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  • Writer's pictureBritt

ADHD and Audio Processing

Updated: Apr 2

"What? Huh? Can you repeat that, please? I can't hear, can you turn the subtitles on?"

Asking all these questions can get frustrating, not only for you, but for the people you are trying to communicate with. Ever since I was little, I would always ask questions like these. For the life of me, I could not understand or comprehend what people were saying. Maybe it was my mom asking me to wash the dishes or my dad asking if I had fed the dog, but it either sounded like gibberish or a sentence that made absolutely no sense.

Another thing that always happens to me is that someone will say something and I will ask "What?" but then my brain will catch up and I can answer them before they repeat themselves. Honestly, it's like my brain is just slow sometimes—or a lot of the time since I literally cannot understand a show or movie without the subtitles. Wouldn't it be nice if life came with a subtitle option? Like a switch in our brain or something that could transcribe the spoken words into text so that we didn't have to say "huh?" all the time.

When I got diagnosed with ADHD, I asked about ADHD and Audio Processing and she said a lot of ADHD folks struggle with this. It could be Audio Processing Disorder (APD) or it could just be the ADHD brain struggling to comprehend. But either way, it's a struggle to live like this.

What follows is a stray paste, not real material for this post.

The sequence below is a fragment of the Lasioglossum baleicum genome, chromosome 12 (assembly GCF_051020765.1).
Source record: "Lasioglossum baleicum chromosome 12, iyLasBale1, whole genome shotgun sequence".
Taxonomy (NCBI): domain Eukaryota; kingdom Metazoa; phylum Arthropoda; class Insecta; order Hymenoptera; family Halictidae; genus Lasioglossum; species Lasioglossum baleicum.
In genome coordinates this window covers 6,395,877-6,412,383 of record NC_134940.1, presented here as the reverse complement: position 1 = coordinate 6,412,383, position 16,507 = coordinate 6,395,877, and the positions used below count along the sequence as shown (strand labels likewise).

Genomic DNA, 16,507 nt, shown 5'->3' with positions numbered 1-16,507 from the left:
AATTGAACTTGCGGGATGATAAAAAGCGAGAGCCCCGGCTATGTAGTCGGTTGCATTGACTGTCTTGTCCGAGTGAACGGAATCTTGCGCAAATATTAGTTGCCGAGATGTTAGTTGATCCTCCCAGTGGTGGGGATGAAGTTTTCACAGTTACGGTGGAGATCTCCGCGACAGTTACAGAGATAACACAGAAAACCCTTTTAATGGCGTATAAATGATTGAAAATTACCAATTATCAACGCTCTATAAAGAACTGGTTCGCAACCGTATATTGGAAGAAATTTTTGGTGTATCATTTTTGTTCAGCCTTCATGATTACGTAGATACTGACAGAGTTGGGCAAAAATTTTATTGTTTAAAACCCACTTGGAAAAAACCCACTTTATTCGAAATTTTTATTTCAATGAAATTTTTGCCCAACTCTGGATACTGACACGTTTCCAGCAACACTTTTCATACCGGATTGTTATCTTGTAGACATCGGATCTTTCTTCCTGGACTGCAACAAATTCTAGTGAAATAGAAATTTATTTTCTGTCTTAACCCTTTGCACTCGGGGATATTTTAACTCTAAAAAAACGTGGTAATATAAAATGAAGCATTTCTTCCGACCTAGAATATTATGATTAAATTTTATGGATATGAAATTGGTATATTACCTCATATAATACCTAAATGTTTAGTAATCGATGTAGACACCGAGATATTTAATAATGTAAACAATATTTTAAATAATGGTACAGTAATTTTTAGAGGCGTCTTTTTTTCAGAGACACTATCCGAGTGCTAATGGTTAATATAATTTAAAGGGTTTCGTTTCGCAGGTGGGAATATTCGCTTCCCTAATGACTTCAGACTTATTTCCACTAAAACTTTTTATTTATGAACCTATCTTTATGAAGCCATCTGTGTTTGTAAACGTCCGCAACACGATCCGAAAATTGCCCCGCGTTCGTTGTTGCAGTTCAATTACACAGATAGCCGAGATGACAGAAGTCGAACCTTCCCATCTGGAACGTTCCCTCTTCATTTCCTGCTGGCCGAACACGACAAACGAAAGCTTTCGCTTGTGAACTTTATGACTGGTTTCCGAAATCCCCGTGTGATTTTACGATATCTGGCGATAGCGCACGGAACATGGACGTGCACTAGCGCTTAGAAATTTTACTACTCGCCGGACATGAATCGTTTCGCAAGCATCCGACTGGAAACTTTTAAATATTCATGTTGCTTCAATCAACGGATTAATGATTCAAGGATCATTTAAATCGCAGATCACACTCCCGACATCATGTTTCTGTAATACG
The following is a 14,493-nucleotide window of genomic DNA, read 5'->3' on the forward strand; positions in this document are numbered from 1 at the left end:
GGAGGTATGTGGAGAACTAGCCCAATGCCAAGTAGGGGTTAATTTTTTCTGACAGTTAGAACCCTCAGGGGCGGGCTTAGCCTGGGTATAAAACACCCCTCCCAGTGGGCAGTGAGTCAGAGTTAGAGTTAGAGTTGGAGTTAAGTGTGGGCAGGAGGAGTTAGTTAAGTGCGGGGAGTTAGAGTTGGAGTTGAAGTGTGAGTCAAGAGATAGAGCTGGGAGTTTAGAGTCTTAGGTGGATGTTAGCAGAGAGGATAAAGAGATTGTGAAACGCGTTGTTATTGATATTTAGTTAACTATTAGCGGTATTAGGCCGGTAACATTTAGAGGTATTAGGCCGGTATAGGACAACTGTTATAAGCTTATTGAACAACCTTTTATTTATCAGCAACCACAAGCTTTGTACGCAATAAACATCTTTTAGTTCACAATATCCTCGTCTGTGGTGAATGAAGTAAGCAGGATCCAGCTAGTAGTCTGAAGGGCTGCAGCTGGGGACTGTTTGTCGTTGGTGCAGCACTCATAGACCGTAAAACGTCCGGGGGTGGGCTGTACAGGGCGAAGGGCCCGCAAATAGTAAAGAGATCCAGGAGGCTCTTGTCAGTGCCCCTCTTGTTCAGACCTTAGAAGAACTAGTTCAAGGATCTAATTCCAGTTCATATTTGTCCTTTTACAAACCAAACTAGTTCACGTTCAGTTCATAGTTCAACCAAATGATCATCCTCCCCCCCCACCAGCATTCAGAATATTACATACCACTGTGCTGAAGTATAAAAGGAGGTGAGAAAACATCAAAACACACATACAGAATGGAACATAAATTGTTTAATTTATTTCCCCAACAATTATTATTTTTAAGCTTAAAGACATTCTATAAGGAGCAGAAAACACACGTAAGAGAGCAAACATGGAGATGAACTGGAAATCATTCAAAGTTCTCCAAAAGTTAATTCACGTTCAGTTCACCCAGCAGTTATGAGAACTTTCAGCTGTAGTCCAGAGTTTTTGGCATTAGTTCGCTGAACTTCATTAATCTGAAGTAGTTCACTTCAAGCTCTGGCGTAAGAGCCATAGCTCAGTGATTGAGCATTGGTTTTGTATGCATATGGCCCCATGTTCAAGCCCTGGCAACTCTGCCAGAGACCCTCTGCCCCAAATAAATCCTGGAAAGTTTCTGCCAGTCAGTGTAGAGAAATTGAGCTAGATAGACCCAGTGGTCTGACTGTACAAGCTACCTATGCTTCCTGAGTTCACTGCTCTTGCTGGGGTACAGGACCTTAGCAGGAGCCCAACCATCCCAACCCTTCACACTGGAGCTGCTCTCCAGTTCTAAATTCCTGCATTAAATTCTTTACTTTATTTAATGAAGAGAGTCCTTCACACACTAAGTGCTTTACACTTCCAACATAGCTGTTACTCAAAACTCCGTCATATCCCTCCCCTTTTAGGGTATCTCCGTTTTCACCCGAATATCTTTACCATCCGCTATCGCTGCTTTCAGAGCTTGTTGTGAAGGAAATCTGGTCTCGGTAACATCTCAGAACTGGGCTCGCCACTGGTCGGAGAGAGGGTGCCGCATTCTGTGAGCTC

Eventually, I learned to just nod or laugh but sometimes that backfired. One time someone was asking me a question and I just laughed. My friend was like, "You didn't hear what I said, did you?" Ugh, sooo embarrassing.

Or I'd ask two or three times for them to repeat themselves, but then I felt embarrassed again so I'd just nod and laugh, hoping they weren't saying anything serious or asking me a question.

I never understood why I couldn't seem to hear or comprehend things as easily as my friends did, but I guess I figured that out now. No matter if it's APD or just ADHD, at least I know I haven't been going deaf since a young age and I know now that I'm not just stupid. That was a big worry for me and one of the main reasons I got tested for ADHD. I felt so stupid and slow sometimes.

It can be hard for me to follow conversations, follow instructions unless they're written down, and listen to music. I love listening to music but unless I'm reading the lyrics or eventually memorize the correct ones, I will either not understand a word they are saying or completely mishear words and sentences.

Sometimes, this issue can turn out to be pretty funny actually. I've learned to laugh at myself for hearing things wrong and my friends and family find it kind of funny too. I can still get pretty frustrated by this issue, but life is easier and more fun if you just laugh at the mistakes instead of putting yourself down for them as I used to do.

For example, when someone says, "Can you pass the salt?" and I look at them in confusion because I hear, "Can you pose the scene?" I throw out a little jig and pose only for them to look at me weirdly.